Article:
Dutch Socialists enjoy surge of support as hostility grows to austerity deal


ANALYSIS: Three weekend polls have found public opinion swinging to the left as cuts hit home

THREE weekend polls indicate that the Netherlands is on course for a left-wing coalition government in the autumn – as the five parties who last month backed a €13 billion austerity package demanded by Brussels continue to receive a drubbing.

In a dramatic turnaround for the country previously regarded as Germany’s single most steadfast ally in demanding euro zone budgetary discipline, all three polls confirm a surge in support for the Socialist Party as dissatisfaction with the detail of the cuts continues to grow.

The largest of the polls, by Maurice de Hond, indicates that the Socialists will become the largest party, with 29 seats in the 150-seat parliament – a substantial four seats clear of caretaker prime minister Mark Rutte’s Liberals on 25.

The second poll, by TNS Nipo, places the Socialists neck-and-neck with the Liberals on 29 seats each. The third survey, by Ipsos Synovate, says that if an election were held tomorrow the Socialists would jump from fifth-largest party after the 2010 election to second-largest, with 27 seats against 32 for the Liberals.

However, despite this surge and accompanying boost for Socialist leader, Emile Roemer – now the country’s most popular MP – the Socialists would need a key coalition partner, most likely Labour.

The swing to the Socialists has eroded Labour support, but the two could still form the basis of a left-wing coalition government – believed to be favoured by Labour leader Diederik Samsom.

The Maurice de Hond poll puts Labour on 21 seats, giving a Socialist/Labour coalition a total of 50. TNS Nipo gives Labour 20, with a coalition total of 49. Ipsos Synovate, the worst poll for the Socialists, is actually best for a potential coalition, giving Labour 24 seats and a Socialist/Labour alliance a total of 51 – needing just 25 more seats from smaller left-leaning parties to form a working majority.

The fortunes of the parties are also reflected in polling on the changing public attitude to the austerity package, whose aim is to bring the Netherlands’ budget deficit below the euro zone maximum of 3 per cent of GDP next year.

Maurice de Hond shows that 53 per cent of those questioned are now dissatisfied with the so-called “Spring Accord” put together by the two government parties, the Liberals and the Christian Democrats, with the support of GreenLeft, centre-left D66 and Christian Unity.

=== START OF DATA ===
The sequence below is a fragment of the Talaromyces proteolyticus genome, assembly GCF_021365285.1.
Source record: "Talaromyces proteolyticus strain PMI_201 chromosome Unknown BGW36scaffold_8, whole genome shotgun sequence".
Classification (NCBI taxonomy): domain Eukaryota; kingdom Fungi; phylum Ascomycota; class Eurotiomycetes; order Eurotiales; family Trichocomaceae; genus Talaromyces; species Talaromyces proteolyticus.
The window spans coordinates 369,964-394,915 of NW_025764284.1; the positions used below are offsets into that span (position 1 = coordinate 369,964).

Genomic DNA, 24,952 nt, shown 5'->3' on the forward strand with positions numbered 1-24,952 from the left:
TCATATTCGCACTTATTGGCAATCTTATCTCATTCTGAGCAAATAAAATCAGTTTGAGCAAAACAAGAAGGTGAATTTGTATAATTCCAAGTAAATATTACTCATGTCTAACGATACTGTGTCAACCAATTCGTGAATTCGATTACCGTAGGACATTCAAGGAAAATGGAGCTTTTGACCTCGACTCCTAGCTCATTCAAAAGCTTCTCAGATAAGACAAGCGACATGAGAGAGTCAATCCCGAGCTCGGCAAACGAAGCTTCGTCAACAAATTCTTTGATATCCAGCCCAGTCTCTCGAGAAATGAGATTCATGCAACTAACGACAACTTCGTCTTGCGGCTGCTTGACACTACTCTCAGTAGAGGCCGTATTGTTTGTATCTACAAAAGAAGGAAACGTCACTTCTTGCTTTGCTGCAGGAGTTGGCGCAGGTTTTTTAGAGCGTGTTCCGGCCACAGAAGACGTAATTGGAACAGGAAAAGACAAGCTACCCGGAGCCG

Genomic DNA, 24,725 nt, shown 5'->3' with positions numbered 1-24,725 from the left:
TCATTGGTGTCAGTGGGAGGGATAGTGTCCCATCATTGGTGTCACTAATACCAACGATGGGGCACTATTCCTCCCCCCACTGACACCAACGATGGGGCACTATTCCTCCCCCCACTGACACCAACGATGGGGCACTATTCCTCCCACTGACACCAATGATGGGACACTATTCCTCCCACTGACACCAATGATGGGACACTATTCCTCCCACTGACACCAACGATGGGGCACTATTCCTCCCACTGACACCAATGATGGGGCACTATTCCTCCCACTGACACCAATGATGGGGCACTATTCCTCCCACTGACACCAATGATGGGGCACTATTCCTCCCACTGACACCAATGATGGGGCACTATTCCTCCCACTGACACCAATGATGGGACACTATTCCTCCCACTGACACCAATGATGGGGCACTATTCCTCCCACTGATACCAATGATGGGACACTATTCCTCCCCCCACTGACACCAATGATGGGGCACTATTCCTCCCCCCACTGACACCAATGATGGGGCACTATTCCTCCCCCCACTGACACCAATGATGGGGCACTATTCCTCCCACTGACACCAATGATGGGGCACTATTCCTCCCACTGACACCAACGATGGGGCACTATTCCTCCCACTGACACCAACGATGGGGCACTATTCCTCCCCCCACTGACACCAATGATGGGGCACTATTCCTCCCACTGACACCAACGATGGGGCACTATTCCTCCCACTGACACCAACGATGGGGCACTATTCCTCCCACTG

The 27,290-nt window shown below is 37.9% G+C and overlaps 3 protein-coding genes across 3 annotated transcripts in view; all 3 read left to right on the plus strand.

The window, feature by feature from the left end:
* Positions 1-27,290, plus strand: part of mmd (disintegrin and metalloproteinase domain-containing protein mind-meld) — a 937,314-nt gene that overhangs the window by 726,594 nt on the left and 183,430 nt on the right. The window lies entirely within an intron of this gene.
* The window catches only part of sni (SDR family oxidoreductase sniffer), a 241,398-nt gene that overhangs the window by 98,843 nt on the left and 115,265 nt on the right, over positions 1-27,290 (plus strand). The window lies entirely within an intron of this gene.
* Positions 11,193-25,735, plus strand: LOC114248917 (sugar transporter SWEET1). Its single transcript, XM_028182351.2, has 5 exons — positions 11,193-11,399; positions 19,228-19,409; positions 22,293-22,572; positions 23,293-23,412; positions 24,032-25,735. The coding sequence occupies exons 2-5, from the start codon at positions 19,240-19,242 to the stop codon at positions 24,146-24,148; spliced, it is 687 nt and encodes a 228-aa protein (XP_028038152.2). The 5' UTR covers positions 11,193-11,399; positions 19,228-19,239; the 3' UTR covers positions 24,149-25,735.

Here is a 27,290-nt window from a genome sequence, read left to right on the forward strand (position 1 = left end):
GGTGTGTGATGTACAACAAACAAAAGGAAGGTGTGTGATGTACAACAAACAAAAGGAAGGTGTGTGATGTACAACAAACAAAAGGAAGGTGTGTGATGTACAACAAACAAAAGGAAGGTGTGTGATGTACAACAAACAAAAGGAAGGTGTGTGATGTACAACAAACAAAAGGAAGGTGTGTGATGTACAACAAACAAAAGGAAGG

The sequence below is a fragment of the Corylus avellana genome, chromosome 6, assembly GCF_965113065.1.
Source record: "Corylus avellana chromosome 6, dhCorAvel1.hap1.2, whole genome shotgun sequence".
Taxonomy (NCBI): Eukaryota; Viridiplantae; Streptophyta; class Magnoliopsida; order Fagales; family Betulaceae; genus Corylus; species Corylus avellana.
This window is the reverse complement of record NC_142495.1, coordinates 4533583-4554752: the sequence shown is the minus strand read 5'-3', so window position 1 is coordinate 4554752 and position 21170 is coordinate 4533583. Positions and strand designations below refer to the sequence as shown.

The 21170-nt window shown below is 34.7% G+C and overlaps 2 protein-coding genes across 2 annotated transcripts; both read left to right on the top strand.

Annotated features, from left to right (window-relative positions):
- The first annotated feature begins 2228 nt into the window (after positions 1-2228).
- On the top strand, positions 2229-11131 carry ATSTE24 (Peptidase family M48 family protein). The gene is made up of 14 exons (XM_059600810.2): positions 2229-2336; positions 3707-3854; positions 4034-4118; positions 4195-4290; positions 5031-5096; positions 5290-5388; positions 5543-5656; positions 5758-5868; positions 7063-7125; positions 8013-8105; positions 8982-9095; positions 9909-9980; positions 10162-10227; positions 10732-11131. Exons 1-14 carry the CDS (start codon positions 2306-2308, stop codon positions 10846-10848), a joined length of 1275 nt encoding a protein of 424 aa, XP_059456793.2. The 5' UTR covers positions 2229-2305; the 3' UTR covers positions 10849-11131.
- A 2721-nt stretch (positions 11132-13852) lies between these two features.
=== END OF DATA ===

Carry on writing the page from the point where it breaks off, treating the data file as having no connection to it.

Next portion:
However, the true scale of electoral concern is most evident among Mark Rutte’s own broadly prosperous Liberals – where 14 per cent dissatisfaction in the immediate aftermath of the deal has trebled to 41 per cent today.

The most scathing criticism came from the Liberals’ elder statesman, Hans Wiegel, who said that Mr Rutte had made “a huge mistake” in calling an election and forming the five-party alliance to push through the measures. Instead, he argued, the government should have put its own proposals to parliament – win or lose.

Mr Wiegel also spoke the almost unspeakable when he said the Liberals should not rule out “governing with” Geert Wilders’ right-wing Freedom Party (PVV), placed by Maurice de Hond yesterday on 24 seats – the same as after the 2010 election.

“If we totally rule out governing with the PVV then we hand ourselves over to the Left – and why would we do that?” he asked. The former deputy prime minister was also critical of several of the austerity measures, such as the plan to scrap the tax break on travel expenses – which, alone, would reduce the spending power of millions of commuters by 1.5 per cent.

“This would hit not just the guy with the cigar and the big car, but also the tradesman driving his van to a job and the office worker taking the train.”

In fact, the travel allowance controversy illustrates the disarray in which the supporters of austerity now find themselves.

Four of the five parties that first backed it – the exception being D66 – are now trying to distance themselves from it in advance of the September 12th election.

This would mean that even if the Socialists and Labour do not form a government after the election, the austerity package may still have to be renegotiated – a process that led to the collapse of the last coalition after seven fruitless weeks of talks.